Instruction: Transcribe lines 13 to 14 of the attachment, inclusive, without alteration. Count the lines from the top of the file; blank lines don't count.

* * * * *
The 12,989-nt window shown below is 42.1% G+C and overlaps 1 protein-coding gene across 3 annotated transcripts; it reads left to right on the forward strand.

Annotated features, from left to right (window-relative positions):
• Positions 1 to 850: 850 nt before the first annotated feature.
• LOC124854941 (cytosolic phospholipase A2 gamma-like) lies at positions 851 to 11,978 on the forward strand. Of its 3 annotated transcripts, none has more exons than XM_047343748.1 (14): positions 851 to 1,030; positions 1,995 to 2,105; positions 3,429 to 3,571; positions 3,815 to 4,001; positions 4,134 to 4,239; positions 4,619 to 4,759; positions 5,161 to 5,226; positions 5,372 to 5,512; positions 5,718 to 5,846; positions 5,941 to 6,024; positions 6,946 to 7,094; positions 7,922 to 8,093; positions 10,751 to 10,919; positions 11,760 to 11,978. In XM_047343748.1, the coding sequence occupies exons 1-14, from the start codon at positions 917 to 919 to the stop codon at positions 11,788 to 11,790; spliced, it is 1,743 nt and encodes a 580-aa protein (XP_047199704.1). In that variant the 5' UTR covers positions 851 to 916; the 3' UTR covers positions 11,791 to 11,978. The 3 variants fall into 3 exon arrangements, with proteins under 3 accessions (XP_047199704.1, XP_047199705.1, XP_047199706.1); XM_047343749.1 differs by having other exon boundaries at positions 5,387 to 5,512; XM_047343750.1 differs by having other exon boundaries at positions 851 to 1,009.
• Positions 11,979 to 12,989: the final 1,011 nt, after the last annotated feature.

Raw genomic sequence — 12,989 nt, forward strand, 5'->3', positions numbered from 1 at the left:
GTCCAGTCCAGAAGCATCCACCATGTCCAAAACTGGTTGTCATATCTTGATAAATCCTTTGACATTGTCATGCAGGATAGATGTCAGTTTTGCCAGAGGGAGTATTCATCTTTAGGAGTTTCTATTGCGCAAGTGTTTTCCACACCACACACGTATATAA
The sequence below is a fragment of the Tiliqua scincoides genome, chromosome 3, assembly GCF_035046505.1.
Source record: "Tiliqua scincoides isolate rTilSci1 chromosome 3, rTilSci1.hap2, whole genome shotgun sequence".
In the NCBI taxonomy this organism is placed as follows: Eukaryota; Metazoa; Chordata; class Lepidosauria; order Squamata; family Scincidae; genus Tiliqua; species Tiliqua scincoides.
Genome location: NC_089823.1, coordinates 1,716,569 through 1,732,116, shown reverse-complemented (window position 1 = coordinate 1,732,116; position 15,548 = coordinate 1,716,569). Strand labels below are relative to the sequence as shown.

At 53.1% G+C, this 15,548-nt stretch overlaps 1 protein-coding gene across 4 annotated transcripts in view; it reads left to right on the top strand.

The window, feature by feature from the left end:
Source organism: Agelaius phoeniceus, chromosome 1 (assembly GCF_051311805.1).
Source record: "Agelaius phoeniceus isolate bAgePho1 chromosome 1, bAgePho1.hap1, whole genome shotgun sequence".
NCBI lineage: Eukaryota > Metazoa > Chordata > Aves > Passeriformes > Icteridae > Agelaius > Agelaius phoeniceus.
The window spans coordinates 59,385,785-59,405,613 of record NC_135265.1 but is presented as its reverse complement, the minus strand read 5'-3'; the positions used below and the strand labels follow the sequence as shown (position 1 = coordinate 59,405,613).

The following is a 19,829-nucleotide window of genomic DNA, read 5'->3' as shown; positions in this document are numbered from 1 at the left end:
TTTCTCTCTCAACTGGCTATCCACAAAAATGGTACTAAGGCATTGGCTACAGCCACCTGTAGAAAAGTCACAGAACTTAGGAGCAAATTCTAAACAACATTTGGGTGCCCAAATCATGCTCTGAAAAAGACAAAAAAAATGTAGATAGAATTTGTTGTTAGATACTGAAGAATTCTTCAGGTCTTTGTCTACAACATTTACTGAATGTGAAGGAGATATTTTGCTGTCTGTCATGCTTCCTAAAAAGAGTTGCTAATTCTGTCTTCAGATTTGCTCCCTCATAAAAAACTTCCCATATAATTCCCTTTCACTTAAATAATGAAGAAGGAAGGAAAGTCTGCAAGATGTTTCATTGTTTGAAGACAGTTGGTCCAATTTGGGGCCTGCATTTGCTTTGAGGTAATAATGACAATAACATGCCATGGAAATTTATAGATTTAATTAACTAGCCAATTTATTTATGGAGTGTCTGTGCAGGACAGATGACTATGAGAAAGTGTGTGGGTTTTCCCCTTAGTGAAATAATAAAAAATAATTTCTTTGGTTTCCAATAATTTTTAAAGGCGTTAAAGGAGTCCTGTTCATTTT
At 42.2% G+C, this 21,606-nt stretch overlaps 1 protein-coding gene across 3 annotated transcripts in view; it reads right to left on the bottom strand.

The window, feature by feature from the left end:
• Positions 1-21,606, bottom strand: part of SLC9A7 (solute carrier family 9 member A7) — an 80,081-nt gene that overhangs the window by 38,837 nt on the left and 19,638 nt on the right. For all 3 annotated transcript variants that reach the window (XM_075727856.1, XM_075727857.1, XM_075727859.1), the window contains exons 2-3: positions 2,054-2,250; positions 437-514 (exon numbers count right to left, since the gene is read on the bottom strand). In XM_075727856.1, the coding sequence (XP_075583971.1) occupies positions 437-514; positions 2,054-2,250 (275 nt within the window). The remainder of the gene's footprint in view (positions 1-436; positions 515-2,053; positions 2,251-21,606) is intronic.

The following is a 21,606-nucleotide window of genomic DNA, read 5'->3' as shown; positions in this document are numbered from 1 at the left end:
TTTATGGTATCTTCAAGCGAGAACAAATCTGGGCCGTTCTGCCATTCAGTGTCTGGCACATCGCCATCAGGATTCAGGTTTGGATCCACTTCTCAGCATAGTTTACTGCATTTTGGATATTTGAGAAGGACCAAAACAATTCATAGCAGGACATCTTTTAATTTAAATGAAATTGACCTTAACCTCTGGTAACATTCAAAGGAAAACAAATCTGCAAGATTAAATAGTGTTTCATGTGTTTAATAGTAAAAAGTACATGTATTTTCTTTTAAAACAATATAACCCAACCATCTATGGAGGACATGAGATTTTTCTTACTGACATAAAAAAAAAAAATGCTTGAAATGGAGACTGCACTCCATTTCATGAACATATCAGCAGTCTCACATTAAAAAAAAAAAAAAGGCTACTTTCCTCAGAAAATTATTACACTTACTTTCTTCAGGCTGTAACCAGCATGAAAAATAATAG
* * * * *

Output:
The window, feature by feature from the left end:
Source organism: Agelaius phoeniceus, chromosome 1 (assembly GCF_051311805.1).